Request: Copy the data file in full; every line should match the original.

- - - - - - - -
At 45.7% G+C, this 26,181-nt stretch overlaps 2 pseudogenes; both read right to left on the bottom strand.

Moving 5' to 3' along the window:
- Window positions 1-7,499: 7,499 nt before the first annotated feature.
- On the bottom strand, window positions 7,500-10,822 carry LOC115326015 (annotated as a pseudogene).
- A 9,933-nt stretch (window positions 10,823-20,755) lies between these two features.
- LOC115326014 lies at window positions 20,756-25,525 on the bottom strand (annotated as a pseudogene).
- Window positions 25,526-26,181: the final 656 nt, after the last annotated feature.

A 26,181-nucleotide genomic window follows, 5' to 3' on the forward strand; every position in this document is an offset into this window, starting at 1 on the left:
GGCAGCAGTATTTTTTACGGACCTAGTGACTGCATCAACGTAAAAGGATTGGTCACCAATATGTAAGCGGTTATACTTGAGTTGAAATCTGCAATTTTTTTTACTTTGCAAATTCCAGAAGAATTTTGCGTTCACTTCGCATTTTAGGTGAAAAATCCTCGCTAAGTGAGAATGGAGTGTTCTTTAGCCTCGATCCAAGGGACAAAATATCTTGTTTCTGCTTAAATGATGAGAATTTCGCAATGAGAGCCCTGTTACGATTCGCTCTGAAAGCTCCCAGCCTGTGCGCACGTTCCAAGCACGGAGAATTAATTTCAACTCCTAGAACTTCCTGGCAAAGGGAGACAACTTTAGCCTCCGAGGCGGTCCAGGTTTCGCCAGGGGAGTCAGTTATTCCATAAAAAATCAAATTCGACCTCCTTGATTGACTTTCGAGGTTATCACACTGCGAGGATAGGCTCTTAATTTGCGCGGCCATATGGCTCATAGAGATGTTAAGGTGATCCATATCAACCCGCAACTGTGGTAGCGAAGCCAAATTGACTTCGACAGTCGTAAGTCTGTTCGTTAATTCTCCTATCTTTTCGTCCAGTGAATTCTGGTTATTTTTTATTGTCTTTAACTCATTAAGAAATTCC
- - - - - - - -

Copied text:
At 45.7% G+C, this 26,181-nt stretch overlaps 2 pseudogenes; both read right to left on the bottom strand.

Moving 5' to 3' along the window:
- Window positions 1-7,499: 7,499 nt before the first annotated feature.
- On the bottom strand, window positions 7,500-10,822 carry LOC115326015 (annotated as a pseudogene).
- A 9,933-nt stretch (window positions 10,823-20,755) lies between these two features.
- LOC115326014 lies at window positions 20,756-25,525 on the bottom strand (annotated as a pseudogene).
- Window positions 25,526-26,181: the final 656 nt, after the last annotated feature.

A 26,181-nucleotide genomic window follows, 5' to 3' on the forward strand; every position in this document is an offset into this window, starting at 1 on the left:
GGCAGCAGTATTTTTTACGGACCTAGTGACTGCATCAACGTAAAAGGATTGGTCACCAATATGTAAGCGGTTATACTTGAGTTGAAATCTGCAATTTTTTTTACTTTGCAAATTCCAGAAGAATTTTGCGTTCACTTCGCATTTTAGGTGAAAAATCCTCGCTAAGTGAGAATGGAGTGTTCTTTAGCCTCGATCCAAGGGACAAAATATCTTGTTTCTGCTTAAATGATGAGAATTTCGCAATGAGAGCCCTGTTACGATTCGCTCTGAAAGCTCCCAGCCTGTGCGCACGTTCCAAGCACGGAGAATTAATTTCAACTCCTAGAACTTCCTGGCAAAGGGAGACAACTTTAGCCTCCGAGGCGGTCCAGGTTTCGCCAGGGGAGTCAGTTATTCCATAAAAAATCAAATTCGACCTCCTTGATTGACTTTCGAGGTTATCACACTGCGAGGATAGGCTCTTAATTTGCGCGGCCATATGGCTCATAGAGATGTTAAGGTGATCCATATCAACCCGCAACTGTGGTAGCGAAGCCAAATTGACTTCGACAGTCGTAAGTCTGTTCGTTAATTCTCCTATCTTTTCGTCCAGTGAATTCTGGTTATTTTTTATTGTCTTTAACTCATTAAGAAATTCC